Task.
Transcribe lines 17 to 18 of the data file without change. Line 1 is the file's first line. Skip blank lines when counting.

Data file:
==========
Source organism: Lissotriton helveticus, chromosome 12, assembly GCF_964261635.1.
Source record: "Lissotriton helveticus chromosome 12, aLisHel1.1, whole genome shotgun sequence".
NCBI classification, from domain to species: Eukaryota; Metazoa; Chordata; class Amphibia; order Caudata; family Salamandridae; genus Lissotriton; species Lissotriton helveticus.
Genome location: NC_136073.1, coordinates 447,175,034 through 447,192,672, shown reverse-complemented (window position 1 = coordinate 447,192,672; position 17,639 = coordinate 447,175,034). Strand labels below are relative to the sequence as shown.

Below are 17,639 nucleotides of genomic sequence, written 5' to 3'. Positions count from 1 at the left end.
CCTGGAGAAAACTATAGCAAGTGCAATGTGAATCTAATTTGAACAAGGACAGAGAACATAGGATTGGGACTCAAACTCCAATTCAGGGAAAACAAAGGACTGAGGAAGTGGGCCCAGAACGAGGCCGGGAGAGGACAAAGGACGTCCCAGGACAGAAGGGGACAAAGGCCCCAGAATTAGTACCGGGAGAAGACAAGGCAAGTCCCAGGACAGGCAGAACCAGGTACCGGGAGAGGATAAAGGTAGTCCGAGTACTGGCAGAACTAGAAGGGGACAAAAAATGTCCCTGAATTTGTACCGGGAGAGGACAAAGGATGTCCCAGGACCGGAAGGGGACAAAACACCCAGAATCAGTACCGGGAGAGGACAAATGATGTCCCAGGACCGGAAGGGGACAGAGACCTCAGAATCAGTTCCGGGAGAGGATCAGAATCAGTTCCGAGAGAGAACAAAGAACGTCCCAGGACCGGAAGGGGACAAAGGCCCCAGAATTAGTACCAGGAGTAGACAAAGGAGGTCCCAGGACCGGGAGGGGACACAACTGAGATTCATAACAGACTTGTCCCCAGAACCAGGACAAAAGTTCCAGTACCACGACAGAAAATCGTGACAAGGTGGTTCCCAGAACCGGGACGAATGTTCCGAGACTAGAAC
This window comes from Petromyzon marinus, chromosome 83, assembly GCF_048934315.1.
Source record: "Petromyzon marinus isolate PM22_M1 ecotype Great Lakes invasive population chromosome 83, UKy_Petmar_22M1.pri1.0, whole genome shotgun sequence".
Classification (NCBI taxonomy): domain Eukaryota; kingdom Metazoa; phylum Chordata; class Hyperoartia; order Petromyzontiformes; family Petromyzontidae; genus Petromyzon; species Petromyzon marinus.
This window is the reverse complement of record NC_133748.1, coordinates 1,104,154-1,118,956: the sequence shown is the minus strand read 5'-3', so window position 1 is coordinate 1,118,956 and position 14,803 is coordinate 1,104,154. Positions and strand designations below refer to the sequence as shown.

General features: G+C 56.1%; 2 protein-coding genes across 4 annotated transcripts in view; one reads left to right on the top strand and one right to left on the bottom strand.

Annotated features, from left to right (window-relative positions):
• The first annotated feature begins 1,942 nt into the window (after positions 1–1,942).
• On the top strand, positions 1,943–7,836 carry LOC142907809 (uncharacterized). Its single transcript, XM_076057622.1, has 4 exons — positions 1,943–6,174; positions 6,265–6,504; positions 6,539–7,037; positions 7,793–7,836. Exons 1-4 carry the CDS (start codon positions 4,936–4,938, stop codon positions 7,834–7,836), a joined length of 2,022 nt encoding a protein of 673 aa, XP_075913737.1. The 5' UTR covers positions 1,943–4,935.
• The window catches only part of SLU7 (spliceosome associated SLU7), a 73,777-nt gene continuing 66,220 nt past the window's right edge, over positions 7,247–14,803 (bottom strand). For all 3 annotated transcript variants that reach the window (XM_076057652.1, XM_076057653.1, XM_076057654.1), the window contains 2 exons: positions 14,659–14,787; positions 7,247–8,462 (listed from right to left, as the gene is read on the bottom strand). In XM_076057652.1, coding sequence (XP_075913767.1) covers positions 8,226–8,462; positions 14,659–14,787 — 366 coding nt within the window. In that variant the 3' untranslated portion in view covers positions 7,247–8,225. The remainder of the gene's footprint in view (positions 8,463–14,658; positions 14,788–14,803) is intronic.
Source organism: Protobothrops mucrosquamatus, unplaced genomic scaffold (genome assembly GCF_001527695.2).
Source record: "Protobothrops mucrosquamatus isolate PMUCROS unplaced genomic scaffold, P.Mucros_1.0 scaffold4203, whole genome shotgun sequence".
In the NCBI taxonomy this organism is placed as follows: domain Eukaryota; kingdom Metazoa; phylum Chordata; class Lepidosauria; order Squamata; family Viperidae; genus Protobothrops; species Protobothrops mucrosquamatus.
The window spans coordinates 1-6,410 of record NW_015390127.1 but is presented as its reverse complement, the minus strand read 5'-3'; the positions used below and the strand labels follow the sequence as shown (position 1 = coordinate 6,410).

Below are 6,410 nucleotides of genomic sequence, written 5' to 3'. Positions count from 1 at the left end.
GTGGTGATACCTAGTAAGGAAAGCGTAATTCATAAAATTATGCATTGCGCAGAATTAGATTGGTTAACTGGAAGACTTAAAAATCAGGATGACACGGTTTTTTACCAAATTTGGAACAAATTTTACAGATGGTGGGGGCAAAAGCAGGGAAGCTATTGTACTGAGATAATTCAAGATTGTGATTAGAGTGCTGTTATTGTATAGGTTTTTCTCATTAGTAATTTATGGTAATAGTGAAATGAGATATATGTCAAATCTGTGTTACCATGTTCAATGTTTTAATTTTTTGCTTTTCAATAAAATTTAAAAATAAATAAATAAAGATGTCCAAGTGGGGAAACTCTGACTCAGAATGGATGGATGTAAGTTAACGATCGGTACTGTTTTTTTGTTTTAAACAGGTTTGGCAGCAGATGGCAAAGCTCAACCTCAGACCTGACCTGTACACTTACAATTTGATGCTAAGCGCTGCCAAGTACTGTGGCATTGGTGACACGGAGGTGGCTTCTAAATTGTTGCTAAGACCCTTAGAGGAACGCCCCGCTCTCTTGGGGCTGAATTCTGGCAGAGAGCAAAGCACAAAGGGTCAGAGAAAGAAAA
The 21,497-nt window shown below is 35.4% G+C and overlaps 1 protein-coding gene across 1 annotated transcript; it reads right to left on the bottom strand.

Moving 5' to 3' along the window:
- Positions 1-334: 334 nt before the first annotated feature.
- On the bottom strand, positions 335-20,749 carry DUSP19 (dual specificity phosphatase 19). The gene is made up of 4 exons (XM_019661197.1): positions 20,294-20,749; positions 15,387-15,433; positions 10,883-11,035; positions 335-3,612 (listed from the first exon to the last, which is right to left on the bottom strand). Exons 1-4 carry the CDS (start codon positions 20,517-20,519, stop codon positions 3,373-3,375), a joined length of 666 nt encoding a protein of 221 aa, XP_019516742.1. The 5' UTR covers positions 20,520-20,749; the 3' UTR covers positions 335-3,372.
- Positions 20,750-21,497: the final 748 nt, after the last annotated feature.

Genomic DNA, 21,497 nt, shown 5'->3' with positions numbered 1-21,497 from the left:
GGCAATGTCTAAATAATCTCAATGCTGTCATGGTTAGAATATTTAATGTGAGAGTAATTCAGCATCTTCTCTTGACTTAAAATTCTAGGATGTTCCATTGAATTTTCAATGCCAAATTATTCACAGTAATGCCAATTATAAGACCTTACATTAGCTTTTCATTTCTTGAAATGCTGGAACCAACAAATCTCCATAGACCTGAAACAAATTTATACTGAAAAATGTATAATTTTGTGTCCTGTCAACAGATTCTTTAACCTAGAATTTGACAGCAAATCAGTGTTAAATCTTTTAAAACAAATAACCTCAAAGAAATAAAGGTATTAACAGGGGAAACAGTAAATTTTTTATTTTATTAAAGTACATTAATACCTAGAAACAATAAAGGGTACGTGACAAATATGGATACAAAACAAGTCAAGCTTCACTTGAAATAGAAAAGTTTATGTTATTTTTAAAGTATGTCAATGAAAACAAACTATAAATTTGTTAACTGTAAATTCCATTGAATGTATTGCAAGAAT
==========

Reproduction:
Source record: "Protobothrops mucrosquamatus isolate PMUCROS unplaced genomic scaffold, P.Mucros_1.0 scaffold4203, whole genome shotgun sequence".
In the NCBI taxonomy this organism is placed as follows: domain Eukaryota; kingdom Metazoa; phylum Chordata; class Lepidosauria; order Squamata; family Viperidae; genus Protobothrops; species Protobothrops mucrosquamatus.